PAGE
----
But white folks liked him fine. Many a night I seen my Pa fill up on joy juice and leap atop the bar at Dutch Henry's, snipping his scissors and hollering through the smoke and gin, "The Lord's coming! He's a'comin' to gnash out your teeth and tear out your hair!" then fling hisself into a crowd of the meanest, low-down, piss-drunk Missouri rebels you ever saw. And while they mostly clubbed him to the floor and kicked out his teeth, them white fellers didn't no more blame my Pa for flinging hisself at them in the name of the Holy Ghost than if a tornado was to come along and toss him across the room, for the Spirit of the Redeemer Who Spilt His Blood was serious business out on the prairie in them days, and your basic white pioneer weren't no stranger to the notion of hope. Most of 'em was fresh out of that commodity, having come west on a notion that hadn't worked out the way it was drawed up anyway, so anything that helped them outta bed to kill off Indians and not drop dead from ague and rattlesnakes was a welcome change. It helped too that Pa made some of the best rotgut in Kansas Territory—though he was a preacher, Pa weren't against a taste or three—and like as not, the same gunslingers who tore out his hair and knocked him cold would pick him up afterward and say "Let's liquor," and the whole bunch of 'em would wander off and howl at the moon, drinking Pa's giddy sauce. Pa was right proud of his friendship with the white race, something he claimed he learned from the Bible. "Son," he'd say, "always remember the book of Heziekial, twelfth chapter, seventeenth verse: 'Hold out thy glass to thy thirsty neighbor, Captain Ahab, and let him drinketh his fill.' "

I was a grown man before I knowed there weren't no book of Heziekial in the Bible. Nor was there any Captain Ahab. Fact is, Pa couldn't read a lick, and only recited Bible verses he heard white folks tell him.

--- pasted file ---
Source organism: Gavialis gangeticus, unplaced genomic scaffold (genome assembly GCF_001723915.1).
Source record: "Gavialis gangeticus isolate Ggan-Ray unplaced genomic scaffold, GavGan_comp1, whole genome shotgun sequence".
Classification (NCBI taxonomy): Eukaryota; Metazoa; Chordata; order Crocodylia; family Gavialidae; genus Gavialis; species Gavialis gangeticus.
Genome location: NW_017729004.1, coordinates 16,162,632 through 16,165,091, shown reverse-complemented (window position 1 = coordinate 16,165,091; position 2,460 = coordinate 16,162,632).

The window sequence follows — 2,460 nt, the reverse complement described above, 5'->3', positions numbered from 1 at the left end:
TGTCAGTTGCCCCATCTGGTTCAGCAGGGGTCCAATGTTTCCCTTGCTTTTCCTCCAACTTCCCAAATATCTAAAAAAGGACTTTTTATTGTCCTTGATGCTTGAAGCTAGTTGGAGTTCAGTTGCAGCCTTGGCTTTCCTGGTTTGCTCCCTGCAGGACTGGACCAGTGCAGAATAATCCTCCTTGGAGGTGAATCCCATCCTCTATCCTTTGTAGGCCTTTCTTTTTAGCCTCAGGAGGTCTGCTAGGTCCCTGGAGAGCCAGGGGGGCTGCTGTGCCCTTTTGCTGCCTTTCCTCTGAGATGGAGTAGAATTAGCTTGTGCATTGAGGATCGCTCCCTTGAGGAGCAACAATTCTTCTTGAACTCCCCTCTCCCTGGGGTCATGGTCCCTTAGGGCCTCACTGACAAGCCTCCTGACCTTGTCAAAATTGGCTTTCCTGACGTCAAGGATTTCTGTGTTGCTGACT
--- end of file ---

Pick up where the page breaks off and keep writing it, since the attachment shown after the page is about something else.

Now, it's true there was a movement in town to hang my Pa, on account of his getting filled with the Holy Ghost and throwing hisself at the flood of westward pioneers who stopped to lay in supplies at Dutch Henry's—speculators, trappers, children, merchants, Mormons, even white women. Them poor settlers had enough to worry 'bout what with rattlers popping up from the floorboards and breechloaders that fired for nothing and building chimneys the wrong way that choked 'em to death, without having to fret 'bout a Negro flinging hisself at them in the name of our Great Redeemer Who Wore the Crown. In fact, by the time I was ten years old in 1856, there was open talk in town of blowing Pa's brains out.

They would'a done it, I think, had not a visitor come that spring and got the job done for 'em.

Dutch Henry's sat right near the Missouri border. It served as a kind of post office, courthouse, rumor mill, and gin house for Missouri rebels who come across the Kansas line to drink, throw cards, tell lies, frequent whores, and holler to the moon 'bout niggers taking over the world and the white man's constitutional rights being throwed in the outhouse by the Yankees and so forth. I paid no attention to that talk, for my aim in them days was to shine shoes while my Pa cut hair and shove as much johnnycake and ale down my little red lane as possible. But come spring, talk in Dutch's circled 'round a certain murderous white scoundrel named Old John Brown, a Yank from back east who'd come to Kansas Territory to stir up trouble with his gang of sons called the Pottawatomie Rifles. To hear them tell it, Old John Brown and his murderous sons planned to deaden every man, woman, and child on the prairie. Old John Brown stole horses. Old John Brown burned homesteads. Old John Brown raped women and hacked off heads. Old John Brown done this, and Old John Brown done that, and why, by God, by the time they was done with him, Old John Brown sounded like the most onerous, murderous, low-down son of a bitch you ever saw, and I resolved that if I ever was to run across him, why, by God, I would do him in myself, just on account of what he done or was gonna do to the good white people I knowed.

Excerpted from The Good Lord Bird by James McBride. Copyright 2013 by James McBride. Excerpted by permission of Riverhead Books.